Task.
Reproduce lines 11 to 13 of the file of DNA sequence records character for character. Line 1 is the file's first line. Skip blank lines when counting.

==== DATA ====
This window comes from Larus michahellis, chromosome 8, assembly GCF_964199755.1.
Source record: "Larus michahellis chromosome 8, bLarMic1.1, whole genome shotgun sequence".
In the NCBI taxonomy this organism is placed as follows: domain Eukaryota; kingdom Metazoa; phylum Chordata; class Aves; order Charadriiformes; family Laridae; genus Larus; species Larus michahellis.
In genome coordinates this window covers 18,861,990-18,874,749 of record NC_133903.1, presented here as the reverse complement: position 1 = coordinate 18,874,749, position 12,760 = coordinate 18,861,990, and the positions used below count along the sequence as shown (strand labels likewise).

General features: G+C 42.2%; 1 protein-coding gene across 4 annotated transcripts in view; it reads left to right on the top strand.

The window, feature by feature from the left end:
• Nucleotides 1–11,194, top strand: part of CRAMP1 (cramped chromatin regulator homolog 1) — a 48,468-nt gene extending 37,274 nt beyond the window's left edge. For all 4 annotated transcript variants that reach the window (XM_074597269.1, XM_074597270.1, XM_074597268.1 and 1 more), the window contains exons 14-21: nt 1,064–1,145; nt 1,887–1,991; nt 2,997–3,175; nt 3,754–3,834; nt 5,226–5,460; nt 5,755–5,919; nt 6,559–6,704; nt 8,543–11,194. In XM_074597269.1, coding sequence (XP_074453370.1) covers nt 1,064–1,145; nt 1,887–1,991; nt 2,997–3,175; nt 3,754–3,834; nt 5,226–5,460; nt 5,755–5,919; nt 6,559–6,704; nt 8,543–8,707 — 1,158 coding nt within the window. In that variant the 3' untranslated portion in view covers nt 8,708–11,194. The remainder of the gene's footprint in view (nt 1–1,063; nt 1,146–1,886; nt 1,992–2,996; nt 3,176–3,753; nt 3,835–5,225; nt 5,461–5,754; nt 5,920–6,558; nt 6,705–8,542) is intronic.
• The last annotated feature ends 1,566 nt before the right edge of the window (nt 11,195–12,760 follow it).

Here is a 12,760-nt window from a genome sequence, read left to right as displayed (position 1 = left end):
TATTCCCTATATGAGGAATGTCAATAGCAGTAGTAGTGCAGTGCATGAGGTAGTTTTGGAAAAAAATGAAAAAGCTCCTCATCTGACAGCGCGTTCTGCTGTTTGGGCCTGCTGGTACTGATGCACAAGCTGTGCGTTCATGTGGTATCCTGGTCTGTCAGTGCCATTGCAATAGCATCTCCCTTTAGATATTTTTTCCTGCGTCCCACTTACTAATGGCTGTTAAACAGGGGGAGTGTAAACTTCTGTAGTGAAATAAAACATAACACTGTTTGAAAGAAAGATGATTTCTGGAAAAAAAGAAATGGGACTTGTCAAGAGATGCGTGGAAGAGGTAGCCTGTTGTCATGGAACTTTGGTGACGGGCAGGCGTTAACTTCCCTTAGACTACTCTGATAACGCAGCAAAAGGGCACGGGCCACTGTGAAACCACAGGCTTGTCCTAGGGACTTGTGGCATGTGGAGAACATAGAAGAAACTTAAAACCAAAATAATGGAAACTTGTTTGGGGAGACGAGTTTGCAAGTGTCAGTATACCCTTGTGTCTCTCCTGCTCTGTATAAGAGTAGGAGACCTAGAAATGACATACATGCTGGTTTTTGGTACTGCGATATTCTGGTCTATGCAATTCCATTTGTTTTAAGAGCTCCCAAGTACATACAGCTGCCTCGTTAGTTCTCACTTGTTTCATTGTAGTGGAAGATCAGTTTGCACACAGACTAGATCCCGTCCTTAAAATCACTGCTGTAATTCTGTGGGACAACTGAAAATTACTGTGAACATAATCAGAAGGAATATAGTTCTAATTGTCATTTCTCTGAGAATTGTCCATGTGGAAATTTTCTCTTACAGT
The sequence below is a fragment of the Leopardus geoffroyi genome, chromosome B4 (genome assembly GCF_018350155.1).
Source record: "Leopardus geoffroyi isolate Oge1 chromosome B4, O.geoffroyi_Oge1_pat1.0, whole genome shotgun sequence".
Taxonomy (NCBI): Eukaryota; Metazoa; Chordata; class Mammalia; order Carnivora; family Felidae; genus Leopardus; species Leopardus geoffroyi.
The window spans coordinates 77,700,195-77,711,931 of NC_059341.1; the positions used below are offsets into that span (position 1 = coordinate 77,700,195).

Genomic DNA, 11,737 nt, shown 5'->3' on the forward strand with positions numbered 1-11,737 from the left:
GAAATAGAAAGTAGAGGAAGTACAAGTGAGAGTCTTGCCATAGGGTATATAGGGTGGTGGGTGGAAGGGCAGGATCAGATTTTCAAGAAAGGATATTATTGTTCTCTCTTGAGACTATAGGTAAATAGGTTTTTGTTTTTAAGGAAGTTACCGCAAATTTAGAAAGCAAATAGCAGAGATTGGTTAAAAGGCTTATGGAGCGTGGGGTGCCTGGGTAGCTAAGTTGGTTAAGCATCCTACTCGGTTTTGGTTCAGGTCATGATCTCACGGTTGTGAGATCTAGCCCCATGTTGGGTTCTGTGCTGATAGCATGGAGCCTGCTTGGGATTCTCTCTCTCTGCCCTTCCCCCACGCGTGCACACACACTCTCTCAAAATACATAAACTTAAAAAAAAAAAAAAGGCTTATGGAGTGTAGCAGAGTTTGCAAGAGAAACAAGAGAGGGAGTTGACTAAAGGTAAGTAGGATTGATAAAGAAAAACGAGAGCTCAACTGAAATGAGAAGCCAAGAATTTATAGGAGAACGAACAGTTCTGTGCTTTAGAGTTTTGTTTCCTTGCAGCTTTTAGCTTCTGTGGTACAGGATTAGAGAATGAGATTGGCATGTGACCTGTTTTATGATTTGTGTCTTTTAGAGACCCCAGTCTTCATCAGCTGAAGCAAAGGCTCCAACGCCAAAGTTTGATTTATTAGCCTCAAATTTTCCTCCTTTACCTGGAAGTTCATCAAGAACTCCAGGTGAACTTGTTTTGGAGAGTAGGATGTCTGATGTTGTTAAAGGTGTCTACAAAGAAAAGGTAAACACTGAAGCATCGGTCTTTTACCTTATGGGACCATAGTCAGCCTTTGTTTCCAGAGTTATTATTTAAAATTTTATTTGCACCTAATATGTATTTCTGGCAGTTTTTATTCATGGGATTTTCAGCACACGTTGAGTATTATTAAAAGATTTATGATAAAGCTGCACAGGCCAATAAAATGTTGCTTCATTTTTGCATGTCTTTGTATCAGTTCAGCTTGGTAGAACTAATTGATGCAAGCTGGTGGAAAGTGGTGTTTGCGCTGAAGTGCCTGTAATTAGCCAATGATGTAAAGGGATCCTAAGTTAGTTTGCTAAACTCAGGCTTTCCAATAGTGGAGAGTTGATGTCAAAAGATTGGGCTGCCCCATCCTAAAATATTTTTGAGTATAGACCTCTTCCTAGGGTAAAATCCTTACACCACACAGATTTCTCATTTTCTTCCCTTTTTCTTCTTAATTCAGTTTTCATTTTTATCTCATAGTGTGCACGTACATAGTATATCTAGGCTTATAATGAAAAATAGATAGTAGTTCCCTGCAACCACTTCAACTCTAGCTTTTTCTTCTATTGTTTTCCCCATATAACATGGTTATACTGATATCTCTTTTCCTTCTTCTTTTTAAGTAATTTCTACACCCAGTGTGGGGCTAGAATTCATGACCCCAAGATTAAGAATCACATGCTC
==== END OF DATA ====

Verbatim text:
The sequence below is a fragment of the Leopardus geoffroyi genome, chromosome B4 (genome assembly GCF_018350155.1).
Source record: "Leopardus geoffroyi isolate Oge1 chromosome B4, O.geoffroyi_Oge1_pat1.0, whole genome shotgun sequence".
Taxonomy (NCBI): Eukaryota; Metazoa; Chordata; class Mammalia; order Carnivora; family Felidae; genus Leopardus; species Leopardus geoffroyi.